Cold, but not freezing and lacking wind, makes for a better big bubble. I was reminded of that joke, circa 2008 or so when the Housing Bubble burst, I think it was The Onion, “Americans Demand New Bubble to Invest In.” When I saw this guy in Union Square Park making these big bubbles, the blogger part of my brain flashed: let the metaphors begin.
An intriguing level of ingenuity went into making big bubbles. The solution he dips the two wands in is a secret, from the tip of the wands two long strands of string dangle, their ends tied to together. There’s an artistry in how he swoops his arms so the solution catches sufficient air so a bubble is formed, then he moves the sticks so the strings close this imperfect, amorphous sphere.
Then the blob floats. It only lasts a few seconds, less than a minute. For that moment, you see the invisible. It’s like living in a comic book. People passing through Union Square Park see the bubble, stop, smile while they watch. There’s brief joy, even wonder, as we anticipate the inevitable burst, the fate of all bubbles. And we hope, can it last a second longer? There's nothing shorter than the life of bubble, but is there anything shorter than life?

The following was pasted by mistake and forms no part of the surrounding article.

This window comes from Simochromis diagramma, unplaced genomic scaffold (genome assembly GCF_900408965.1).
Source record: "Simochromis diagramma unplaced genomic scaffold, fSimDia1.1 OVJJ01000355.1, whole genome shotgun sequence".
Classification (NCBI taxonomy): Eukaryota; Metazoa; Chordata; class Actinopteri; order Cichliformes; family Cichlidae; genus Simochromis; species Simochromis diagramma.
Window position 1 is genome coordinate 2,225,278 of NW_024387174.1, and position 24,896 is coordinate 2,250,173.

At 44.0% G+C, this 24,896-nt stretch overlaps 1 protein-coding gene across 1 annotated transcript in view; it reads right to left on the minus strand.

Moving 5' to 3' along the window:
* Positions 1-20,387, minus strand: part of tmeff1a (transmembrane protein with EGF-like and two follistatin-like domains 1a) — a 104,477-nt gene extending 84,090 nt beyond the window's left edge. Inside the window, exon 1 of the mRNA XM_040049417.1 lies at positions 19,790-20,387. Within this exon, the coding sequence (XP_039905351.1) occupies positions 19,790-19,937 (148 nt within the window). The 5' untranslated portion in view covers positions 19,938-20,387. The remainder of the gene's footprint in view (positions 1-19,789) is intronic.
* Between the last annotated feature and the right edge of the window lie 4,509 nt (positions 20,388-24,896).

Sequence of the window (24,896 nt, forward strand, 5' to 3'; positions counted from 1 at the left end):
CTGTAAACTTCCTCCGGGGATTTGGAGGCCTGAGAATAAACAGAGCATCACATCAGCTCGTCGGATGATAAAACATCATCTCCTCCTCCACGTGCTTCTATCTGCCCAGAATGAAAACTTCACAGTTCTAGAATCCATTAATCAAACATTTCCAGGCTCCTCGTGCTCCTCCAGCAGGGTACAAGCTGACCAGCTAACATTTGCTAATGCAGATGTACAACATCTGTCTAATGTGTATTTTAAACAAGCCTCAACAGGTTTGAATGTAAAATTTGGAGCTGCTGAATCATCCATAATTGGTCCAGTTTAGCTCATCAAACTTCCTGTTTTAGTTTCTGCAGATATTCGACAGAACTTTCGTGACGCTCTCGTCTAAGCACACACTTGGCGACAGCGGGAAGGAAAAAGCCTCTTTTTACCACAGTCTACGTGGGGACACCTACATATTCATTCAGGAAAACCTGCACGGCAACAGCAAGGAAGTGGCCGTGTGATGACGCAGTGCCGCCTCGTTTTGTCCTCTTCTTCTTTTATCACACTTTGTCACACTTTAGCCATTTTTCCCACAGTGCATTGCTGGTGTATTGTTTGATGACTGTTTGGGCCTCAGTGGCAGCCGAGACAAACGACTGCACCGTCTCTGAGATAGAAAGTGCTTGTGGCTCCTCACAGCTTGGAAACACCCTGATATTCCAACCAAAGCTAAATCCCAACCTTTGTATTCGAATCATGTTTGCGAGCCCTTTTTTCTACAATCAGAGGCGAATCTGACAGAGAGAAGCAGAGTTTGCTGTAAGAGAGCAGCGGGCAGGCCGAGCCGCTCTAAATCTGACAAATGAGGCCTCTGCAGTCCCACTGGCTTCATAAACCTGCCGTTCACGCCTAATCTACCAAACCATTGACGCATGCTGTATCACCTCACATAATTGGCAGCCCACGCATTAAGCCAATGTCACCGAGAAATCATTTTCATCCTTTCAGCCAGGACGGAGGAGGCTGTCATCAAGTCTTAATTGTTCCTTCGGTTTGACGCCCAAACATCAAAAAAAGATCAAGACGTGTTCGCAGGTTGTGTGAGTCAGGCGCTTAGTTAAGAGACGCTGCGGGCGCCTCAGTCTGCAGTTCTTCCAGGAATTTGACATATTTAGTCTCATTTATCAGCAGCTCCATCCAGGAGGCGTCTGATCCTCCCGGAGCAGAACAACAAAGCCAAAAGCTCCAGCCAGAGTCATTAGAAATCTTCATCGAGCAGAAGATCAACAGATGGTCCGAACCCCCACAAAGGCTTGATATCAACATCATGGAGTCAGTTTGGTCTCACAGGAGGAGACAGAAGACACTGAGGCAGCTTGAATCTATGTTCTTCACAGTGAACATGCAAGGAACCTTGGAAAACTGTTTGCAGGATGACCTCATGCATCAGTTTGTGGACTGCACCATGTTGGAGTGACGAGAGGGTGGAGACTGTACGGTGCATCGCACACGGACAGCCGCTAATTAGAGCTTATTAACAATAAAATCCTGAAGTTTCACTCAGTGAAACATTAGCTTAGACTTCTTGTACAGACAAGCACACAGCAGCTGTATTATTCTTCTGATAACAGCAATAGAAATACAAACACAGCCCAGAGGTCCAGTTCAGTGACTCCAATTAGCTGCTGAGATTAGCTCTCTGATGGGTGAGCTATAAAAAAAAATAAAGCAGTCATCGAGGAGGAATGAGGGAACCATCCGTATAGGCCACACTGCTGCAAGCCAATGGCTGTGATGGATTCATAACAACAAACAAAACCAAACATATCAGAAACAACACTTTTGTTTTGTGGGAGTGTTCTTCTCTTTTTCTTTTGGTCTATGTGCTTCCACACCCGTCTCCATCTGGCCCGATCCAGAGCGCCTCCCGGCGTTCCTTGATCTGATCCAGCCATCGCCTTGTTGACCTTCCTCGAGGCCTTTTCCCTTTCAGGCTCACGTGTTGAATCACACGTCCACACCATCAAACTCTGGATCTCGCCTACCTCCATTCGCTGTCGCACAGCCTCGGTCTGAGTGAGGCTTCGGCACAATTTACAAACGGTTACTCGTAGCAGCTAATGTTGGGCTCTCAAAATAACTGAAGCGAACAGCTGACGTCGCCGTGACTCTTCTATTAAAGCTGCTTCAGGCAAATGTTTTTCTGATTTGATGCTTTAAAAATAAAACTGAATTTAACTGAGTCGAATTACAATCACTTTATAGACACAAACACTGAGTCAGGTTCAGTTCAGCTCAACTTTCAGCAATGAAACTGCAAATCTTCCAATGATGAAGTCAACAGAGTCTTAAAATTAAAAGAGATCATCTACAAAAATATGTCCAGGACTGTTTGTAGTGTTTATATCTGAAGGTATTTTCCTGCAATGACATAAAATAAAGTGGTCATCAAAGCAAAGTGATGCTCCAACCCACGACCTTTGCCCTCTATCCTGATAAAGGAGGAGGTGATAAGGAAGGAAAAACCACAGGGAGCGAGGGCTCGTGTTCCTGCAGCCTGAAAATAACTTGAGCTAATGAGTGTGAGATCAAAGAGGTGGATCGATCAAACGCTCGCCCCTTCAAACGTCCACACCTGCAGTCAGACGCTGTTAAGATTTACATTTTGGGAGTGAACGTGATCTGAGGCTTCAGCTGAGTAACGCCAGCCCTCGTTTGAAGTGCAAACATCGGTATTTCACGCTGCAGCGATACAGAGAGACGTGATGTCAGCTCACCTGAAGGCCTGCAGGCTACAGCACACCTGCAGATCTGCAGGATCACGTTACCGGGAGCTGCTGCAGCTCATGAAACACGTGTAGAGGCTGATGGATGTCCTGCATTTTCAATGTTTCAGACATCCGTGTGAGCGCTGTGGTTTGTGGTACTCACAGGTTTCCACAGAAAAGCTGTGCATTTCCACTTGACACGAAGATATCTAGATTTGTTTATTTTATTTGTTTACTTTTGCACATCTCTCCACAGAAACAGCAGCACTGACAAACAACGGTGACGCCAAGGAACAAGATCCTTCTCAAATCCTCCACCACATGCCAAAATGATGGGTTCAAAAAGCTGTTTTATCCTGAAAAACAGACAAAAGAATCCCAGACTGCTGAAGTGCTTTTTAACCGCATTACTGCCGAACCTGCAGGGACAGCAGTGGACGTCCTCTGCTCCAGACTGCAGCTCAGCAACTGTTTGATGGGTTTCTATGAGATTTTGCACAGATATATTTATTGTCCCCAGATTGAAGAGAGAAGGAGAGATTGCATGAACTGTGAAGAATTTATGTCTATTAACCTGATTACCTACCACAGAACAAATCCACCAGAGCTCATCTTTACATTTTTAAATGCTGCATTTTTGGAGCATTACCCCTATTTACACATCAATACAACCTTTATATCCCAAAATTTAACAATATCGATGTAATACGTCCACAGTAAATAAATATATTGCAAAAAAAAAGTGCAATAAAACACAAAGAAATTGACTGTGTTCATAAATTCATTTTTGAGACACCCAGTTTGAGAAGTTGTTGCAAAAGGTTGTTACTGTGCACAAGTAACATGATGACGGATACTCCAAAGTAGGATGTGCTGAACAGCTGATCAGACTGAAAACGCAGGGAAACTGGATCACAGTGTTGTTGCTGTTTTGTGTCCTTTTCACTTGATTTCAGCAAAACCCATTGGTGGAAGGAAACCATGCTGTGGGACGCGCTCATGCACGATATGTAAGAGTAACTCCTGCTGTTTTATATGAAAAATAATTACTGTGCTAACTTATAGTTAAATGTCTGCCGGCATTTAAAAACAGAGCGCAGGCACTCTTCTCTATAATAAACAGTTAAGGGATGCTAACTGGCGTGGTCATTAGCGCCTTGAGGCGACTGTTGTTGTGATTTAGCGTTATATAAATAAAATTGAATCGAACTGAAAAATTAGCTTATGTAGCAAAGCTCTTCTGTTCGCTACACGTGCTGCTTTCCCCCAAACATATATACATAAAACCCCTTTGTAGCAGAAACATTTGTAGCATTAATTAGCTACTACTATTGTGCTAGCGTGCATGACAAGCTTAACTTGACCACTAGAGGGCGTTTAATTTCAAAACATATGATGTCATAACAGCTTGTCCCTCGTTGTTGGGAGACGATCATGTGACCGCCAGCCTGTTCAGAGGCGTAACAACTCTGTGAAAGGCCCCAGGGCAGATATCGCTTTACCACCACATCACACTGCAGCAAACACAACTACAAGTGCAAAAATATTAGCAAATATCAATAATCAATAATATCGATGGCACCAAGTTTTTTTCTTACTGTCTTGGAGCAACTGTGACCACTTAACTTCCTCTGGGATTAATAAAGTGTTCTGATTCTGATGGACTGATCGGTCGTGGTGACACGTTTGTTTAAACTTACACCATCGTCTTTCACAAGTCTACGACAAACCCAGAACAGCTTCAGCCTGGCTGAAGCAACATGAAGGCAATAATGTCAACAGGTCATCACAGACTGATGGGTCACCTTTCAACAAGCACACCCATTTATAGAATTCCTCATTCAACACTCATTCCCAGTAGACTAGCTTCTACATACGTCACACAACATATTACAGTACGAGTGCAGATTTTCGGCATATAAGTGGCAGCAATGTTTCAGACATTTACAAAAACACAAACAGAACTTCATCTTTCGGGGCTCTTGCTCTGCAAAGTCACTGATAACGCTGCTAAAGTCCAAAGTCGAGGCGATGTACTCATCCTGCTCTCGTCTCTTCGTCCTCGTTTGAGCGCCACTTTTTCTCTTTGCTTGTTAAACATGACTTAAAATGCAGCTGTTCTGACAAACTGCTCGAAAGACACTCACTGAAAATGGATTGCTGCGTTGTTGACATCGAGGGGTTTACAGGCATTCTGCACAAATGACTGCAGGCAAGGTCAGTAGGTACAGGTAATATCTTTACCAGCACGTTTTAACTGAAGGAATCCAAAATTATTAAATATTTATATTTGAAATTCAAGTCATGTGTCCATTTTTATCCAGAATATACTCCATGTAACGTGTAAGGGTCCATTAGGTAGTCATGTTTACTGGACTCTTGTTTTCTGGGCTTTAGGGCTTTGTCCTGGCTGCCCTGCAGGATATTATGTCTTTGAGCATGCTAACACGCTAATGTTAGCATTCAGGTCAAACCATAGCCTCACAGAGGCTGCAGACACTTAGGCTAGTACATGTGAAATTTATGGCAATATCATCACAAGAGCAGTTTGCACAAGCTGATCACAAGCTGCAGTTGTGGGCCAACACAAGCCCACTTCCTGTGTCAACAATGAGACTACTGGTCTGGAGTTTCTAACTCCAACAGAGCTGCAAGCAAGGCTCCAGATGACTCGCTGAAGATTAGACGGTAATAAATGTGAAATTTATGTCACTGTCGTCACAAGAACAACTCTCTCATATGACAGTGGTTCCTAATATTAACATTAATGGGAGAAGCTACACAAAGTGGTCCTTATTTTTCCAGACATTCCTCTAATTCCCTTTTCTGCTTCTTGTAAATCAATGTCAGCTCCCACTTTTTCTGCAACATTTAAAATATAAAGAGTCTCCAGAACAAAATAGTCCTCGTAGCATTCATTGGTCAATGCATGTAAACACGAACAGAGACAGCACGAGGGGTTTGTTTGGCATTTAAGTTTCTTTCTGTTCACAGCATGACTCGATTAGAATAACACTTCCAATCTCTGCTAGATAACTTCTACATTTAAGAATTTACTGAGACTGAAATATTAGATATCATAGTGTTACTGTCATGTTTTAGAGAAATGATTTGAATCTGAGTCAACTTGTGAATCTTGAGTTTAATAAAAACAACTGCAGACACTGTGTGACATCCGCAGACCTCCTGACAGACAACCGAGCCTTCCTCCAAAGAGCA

I tried to get the shot of that bust. It was always sudden, nanoseconds, no warning. Once broken, the shards were reminiscent of salvia. One moment glob, next moment gob. You have to use your imagination a little to see the actual burst. It made a silent pop. For another moment, pieces of he shattered bubble lingered. Then everyone ponders, was the bubble really ever here at all?
I love how the bubbles float, distort, a rainbow shimmers in this ultra-ephemeral surface. Then gone. Bubbles epitomize the temporary. The performance art potential of giant bubbles seemed apartment. Then the bubble burst and we went on with our lives. The bubble-masters wands were already in the bucket, ready for the next blob.